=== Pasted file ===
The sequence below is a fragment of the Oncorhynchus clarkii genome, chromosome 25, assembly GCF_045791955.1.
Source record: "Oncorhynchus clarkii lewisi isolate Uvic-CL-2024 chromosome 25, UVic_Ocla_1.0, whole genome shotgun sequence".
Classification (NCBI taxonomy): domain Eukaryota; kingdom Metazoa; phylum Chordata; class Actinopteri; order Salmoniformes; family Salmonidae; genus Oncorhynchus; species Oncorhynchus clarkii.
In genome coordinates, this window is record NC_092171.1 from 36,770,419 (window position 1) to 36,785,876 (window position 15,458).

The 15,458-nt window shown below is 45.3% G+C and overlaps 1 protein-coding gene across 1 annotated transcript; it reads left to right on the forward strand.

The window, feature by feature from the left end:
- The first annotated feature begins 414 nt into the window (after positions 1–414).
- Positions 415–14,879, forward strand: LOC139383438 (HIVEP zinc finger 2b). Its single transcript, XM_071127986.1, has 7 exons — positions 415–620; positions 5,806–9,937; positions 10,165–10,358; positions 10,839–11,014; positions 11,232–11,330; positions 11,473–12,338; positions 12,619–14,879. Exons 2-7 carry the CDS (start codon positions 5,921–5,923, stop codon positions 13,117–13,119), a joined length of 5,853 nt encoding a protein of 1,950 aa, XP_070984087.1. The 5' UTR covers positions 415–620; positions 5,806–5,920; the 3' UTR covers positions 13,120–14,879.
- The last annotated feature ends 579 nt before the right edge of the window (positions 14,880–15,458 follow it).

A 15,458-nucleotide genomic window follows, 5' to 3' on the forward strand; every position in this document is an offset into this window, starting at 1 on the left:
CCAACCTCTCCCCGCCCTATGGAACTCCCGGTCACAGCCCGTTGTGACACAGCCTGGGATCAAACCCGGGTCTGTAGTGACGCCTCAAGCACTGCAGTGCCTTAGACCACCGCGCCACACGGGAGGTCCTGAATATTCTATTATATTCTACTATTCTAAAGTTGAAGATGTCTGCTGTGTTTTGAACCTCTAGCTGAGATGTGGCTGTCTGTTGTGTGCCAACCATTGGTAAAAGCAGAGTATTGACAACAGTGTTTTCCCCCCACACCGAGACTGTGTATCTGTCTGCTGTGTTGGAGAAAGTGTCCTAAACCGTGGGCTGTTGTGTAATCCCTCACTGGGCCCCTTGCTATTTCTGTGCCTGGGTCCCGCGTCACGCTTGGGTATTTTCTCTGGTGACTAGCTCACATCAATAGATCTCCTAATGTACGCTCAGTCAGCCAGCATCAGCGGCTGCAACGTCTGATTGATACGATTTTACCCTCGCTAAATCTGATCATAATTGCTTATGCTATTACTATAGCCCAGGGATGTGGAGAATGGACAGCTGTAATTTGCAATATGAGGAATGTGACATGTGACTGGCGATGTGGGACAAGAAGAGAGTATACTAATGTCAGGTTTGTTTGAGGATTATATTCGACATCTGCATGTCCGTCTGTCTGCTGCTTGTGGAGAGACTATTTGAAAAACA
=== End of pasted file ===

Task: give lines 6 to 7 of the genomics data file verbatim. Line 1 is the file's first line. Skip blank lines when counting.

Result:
The window, feature by feature from the left end:
- The first annotated feature begins 414 nt into the window (after positions 1–414).